Astrid brought the Maxxim Starcraft 170 down on the runway at LAX. The 170 was a sharp, if unusual looking aircraft. Designed by Astrid’s father, the 47-foot plane featured a long pointy fuselage with a small canard wing just behind the nose. The main wing was at the back of the aircraft, and carried twin turboprop engines, with the propellers facing rearward. These were known as push-props. The cabin, which could accommodate up to nine passengers, now seated only Penelope and Sabrina Scacchi and their carryon luggage. Astrid was, of course, up front, along co-pilot Don Herron.
Herron stayed with the plane, while the three young women disembarked and made their way into the LAX Private Terminal. Astrid was surprised to see her friend from France waiting just inside. Océane Feuillée was about an inch taller than Astrid and quite thin. Her pleasant face was framed in short black hair, cut in a cute little wedge. She reached out and embraced Astrid in a tight hug.
“Hello, Océane,” said Astrid. “I thought we would have to search for you.”
“You’re Miss Scacchi told me where to come.”
“And here she is. Océane, Sabrina Scacchi. Sabrina, Océane. And you remember my Aunt Penelope.”
“Oui.” The three women shook hands.
“So what is the big secret?” asked Astrid.
“Let’s find a quiet place, and I will tell you all about it.”
“I’ve reserved one of the private rooms here,” said Miss Scacchi. “It’s just down the hall.”
The small private room, enclosed in glass, was quiet and featured comfortable chairs. Astrid sat down next to Océane, and the other two sat across from them.
“So what’s going on?”
“I’ve been working with my friend Adeline Petit. She is a graduate student with my father, and she has been working on a special project for the past three years. So I decided to help. She is studying dolphins and their communication. It would be wonderful if you could create a device to translate their language to ours.”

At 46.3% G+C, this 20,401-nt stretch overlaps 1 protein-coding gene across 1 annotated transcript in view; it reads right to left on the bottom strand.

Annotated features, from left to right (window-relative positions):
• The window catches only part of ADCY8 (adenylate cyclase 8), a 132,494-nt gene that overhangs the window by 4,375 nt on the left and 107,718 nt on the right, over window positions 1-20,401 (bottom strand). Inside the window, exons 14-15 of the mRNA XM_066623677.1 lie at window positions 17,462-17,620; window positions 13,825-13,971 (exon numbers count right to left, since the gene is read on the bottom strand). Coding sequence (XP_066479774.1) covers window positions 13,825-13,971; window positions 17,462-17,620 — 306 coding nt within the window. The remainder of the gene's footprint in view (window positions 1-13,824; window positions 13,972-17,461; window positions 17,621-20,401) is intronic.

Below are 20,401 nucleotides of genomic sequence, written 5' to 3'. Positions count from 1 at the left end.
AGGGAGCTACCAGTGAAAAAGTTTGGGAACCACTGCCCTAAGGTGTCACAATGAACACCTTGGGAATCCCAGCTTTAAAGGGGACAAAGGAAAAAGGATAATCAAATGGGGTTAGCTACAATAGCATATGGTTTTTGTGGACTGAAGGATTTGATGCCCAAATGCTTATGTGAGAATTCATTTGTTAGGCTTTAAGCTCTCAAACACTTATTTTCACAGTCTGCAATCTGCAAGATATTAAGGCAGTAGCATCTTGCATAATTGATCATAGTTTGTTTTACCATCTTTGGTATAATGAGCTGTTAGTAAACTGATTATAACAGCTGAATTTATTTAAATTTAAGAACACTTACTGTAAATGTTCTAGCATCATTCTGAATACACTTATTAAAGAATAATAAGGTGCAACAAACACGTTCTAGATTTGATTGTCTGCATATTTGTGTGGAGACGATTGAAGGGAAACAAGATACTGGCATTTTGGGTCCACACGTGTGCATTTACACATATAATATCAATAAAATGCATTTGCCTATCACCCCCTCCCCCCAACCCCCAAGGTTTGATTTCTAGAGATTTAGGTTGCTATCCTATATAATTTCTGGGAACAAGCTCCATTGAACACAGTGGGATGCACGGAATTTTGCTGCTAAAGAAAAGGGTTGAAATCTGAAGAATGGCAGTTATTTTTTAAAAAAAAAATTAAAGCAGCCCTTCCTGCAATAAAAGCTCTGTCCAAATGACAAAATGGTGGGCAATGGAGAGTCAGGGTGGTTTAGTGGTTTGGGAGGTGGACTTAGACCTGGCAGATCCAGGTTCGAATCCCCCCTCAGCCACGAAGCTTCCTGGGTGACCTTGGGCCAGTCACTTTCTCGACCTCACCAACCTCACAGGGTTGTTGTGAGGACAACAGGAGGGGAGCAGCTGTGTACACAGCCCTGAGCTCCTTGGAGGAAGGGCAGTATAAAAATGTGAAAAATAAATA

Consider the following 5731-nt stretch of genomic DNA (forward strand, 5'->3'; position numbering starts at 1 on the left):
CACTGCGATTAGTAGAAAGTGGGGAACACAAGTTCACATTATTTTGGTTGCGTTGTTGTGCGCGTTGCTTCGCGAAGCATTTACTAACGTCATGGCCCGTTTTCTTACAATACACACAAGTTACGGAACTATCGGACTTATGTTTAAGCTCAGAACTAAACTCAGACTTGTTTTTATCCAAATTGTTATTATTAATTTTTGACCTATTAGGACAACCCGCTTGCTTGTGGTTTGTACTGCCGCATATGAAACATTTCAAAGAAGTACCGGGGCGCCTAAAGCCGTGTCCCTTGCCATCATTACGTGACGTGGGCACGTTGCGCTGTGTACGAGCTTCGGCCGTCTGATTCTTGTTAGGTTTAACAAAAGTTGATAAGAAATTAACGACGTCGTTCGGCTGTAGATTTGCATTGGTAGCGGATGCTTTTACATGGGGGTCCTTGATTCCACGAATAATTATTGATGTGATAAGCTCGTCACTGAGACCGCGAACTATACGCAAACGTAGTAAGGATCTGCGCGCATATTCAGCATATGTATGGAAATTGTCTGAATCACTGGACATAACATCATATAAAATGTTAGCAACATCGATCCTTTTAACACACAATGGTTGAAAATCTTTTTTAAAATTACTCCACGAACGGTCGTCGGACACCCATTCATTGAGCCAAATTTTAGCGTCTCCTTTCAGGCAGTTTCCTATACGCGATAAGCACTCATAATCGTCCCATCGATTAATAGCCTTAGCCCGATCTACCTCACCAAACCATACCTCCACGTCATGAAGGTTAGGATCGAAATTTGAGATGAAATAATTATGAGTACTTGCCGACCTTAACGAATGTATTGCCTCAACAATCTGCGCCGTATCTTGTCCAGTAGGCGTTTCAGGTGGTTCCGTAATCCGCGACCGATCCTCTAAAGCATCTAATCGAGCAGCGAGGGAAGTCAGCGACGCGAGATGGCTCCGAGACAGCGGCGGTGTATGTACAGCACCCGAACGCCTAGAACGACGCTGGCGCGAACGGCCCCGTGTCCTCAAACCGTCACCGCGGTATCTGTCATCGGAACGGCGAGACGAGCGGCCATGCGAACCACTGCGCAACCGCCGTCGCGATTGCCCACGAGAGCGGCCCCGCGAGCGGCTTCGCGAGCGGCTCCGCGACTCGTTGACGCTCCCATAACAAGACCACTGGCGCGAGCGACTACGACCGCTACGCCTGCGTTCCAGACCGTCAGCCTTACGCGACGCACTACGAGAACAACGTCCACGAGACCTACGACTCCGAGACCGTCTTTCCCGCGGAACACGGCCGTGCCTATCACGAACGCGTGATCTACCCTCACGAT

“Of course that would be great,” said Penelope. “It’s not possible though.”
“Maybe it is,” said Astrid. “I’ve read about some work along that line that an engineer from Google was doing. It’s simply a matter of finding out what sounds are associated with what actions and objects.”
“You make that sound easy,” continued Penelope. “There could be millions of nouns and verbs to sort through.”
“Adeline has thousands of sounds recorded and identified,” said Océane. “She just needs the program and the computer. And it would have to be portable… and waterproof.”
“Is that all?” said Penelope.
“I think it can be done,” said Astrid. “What’s more, I want to do it. Where is she working? Hawaii?”
“No. She’s at a very small, uncharted island, in French Polynesia. It’s fifty miles east of Tahiti. She calls it Mokupuni Nai’a.”
“Dolphin Island,” translated Penelope.
“I didn’t know you spoke Tahitian,” Astrid remarked.
“I do, but that’s actually Hawaiian.”
“All right,” said Astrid. “I want to help, but why the hush hush? Why couldn’t you tell me all of this over the phone?”
“There’s more to it,” replied Océane. “Something is hurting the dolphins. There have been mass strandings every year for at least the last three years.”
“That’s horrible,” said Miss Scacchi.
“It is,” agreed Astrid. “But it happens all around the world. Why the secrecy?”
“We think it may be caused by the United States navy and their sonar. Adeline is afraid they will try to stop us from reporting it.”
“Well, I don’t think we really need to worry about nefarious Navy agents stalking us, but let’s agree to keep this all between us until we can figure out what’s really going on.”
“My flight leaves for Papeete Fa’a’ā in two hours,” said Océane.
“I need a while to get the necessary computer equipment together,” said Astrid. “Then I can fly the Starcraft out and meet you.”
“You can’t Astrid,” said Miss Scacchi. “Your mother said you must have an adult with you and I have to be back in Maxxim City by Monday.”
“I’ll go with Astrid,” said Penelope. “We’ll get you a first class ticket back home.”
“You don’t mind?” Astrid asked her aunt. “This may take weeks.”
“What? You need weeks to create a device to talk to another species? You must be slipping.”
Astrid laughed. “All right then. Let’s get Océane to her flight, get a ticket for Miss Scacchi…”
“Call me Sabrina please, Astrid.”
“Okay, but if my mother get’s mad, it’s your fault. A ticket for Sabrina. Then you and I, Aunt Penny, need to go to the computer store.”